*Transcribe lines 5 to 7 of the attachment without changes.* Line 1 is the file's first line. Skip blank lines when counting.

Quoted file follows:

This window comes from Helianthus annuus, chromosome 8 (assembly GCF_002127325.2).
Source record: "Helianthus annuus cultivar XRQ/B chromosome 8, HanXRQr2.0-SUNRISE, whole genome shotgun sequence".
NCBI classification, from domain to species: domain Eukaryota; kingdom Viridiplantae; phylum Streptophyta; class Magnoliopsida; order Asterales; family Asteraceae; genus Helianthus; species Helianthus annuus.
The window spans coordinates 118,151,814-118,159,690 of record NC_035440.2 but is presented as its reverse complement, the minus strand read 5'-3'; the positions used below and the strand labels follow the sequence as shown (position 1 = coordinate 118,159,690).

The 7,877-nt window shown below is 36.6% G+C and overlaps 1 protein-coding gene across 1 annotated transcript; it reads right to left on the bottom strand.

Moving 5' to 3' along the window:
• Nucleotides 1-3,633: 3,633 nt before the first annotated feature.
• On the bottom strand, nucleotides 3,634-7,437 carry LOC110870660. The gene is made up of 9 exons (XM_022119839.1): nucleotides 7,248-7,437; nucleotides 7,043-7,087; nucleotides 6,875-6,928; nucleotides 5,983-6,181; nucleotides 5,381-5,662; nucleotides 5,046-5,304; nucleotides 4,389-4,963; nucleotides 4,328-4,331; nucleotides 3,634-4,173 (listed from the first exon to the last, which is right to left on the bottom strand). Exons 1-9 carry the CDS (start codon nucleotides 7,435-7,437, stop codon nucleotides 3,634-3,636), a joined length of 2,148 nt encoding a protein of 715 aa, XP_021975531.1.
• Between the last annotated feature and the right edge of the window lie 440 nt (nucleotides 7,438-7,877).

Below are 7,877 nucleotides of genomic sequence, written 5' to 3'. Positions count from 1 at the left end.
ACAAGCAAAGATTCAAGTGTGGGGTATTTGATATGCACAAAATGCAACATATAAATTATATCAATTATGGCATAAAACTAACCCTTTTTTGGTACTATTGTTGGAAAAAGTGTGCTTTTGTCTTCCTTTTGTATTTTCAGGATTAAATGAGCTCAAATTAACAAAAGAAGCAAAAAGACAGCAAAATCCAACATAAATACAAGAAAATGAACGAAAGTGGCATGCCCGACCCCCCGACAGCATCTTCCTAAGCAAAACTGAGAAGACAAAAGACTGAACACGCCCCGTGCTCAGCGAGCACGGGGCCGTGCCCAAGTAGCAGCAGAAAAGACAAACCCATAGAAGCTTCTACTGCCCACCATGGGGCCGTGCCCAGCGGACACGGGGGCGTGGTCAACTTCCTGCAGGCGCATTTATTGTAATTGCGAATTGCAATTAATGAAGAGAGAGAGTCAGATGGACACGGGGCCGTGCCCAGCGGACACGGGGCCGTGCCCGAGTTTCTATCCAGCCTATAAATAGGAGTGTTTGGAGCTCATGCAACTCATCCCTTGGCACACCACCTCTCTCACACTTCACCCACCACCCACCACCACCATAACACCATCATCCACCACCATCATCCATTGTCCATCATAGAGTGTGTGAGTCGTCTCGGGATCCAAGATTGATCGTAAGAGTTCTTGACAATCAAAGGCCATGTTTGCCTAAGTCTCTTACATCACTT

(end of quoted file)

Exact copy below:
The 7,877-nt window shown below is 36.6% G+C and overlaps 1 protein-coding gene across 1 annotated transcript; it reads right to left on the bottom strand.

Moving 5' to 3' along the window:
• Nucleotides 1-3,633: 3,633 nt before the first annotated feature.